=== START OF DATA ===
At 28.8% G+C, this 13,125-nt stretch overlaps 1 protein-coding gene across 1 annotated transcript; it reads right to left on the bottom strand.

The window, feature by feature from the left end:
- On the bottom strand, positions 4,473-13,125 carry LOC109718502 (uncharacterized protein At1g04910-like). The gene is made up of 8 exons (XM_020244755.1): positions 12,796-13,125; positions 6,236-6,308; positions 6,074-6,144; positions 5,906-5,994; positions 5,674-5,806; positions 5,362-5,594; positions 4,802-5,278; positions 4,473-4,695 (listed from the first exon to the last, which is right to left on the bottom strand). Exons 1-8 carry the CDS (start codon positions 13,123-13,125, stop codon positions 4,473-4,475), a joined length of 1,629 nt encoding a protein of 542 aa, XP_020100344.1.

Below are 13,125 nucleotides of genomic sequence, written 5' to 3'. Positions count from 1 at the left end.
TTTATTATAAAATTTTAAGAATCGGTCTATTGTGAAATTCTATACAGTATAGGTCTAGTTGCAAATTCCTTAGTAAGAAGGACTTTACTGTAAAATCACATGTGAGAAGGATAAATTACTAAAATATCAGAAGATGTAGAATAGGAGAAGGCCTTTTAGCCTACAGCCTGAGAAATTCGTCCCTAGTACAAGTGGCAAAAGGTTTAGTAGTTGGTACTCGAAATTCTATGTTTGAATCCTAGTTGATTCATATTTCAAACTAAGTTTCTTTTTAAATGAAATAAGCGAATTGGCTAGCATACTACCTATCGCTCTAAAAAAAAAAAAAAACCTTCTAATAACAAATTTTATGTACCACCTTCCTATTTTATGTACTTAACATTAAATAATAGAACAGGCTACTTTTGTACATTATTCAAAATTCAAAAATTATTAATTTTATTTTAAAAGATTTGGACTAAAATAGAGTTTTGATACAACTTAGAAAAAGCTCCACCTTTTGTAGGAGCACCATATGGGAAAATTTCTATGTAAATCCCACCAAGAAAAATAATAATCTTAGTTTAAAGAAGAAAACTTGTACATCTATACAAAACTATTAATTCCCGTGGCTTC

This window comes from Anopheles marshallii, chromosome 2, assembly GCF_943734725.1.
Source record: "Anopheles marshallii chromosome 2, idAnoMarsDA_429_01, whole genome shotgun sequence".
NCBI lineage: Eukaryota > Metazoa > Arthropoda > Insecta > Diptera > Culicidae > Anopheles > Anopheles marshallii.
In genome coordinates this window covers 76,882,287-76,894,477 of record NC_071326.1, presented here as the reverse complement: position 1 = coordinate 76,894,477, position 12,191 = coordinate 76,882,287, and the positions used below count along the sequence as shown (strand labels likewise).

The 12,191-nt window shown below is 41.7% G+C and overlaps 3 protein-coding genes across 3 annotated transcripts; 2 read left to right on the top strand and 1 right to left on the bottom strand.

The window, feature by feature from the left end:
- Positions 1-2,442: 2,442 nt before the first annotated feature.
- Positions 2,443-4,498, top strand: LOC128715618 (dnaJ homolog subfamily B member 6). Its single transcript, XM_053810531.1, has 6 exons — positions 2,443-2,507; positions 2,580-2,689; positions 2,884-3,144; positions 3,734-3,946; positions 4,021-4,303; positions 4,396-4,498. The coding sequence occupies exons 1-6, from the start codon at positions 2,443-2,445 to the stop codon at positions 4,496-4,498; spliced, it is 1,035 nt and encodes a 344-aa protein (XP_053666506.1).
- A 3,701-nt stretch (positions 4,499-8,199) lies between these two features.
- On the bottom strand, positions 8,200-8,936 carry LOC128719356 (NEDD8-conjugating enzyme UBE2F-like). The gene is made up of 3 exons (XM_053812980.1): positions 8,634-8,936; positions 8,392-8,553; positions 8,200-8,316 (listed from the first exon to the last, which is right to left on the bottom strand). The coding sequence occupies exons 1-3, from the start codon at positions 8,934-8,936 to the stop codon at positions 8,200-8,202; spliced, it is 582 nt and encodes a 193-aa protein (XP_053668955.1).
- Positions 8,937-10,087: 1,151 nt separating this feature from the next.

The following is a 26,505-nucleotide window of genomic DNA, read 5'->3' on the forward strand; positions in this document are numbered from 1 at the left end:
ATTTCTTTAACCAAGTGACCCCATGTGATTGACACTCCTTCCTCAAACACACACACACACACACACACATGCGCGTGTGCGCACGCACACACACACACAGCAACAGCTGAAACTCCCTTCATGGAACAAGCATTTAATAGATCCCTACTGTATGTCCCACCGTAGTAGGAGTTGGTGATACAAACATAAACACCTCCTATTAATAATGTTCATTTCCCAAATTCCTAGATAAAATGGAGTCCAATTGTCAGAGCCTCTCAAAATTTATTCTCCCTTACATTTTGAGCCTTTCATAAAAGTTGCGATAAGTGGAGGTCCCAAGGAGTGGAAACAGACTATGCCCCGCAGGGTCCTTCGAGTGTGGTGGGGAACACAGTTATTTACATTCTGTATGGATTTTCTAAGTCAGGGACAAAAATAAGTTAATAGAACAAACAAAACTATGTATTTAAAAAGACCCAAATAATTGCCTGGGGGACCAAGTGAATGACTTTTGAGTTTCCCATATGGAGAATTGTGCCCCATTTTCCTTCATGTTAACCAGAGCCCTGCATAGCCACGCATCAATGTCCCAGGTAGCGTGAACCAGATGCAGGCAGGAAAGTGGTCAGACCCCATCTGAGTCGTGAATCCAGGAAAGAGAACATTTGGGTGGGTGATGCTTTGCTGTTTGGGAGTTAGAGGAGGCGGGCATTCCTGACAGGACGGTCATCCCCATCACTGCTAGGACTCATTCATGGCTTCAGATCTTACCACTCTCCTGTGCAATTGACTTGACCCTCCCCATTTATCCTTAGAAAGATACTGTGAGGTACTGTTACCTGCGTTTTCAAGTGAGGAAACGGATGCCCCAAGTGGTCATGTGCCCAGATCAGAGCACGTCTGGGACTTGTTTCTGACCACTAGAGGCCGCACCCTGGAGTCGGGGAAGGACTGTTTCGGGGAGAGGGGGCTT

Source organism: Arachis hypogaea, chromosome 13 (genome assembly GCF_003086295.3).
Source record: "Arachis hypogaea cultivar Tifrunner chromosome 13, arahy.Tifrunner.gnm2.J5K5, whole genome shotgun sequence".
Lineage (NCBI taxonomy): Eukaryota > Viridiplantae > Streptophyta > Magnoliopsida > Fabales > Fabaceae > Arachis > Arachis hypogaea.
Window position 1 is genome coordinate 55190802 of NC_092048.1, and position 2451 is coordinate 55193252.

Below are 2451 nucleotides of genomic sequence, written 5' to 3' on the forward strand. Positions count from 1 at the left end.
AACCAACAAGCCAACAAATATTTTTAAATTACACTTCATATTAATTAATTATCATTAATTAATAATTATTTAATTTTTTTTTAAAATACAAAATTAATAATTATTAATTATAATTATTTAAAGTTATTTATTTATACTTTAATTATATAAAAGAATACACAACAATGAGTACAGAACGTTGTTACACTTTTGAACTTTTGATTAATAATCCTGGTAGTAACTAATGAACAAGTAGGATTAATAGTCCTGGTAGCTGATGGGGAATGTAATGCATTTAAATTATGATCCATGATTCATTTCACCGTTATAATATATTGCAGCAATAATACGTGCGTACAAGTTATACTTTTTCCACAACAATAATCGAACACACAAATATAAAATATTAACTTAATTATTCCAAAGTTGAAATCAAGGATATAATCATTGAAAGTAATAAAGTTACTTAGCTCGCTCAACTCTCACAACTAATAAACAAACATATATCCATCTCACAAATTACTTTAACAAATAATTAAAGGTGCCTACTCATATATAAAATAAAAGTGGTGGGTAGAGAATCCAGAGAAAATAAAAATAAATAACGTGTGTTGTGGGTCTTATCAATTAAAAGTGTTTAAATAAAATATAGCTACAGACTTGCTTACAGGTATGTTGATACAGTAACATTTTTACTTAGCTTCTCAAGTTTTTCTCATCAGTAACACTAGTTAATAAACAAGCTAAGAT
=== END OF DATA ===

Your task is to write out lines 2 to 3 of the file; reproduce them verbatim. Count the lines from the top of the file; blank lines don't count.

The window, feature by feature from the left end:
- On the bottom strand, positions 4,473-13,125 carry LOC109718502 (uncharacterized protein At1g04910-like). The gene is made up of 8 exons (XM_020244755.1): positions 12,796-13,125; positions 6,236-6,308; positions 6,074-6,144; positions 5,906-5,994; positions 5,674-5,806; positions 5,362-5,594; positions 4,802-5,278; positions 4,473-4,695 (listed from the first exon to the last, which is right to left on the bottom strand). Exons 1-8 carry the CDS (start codon positions 13,123-13,125, stop codon positions 4,473-4,475), a joined length of 1,629 nt encoding a protein of 542 aa, XP_020100344.1.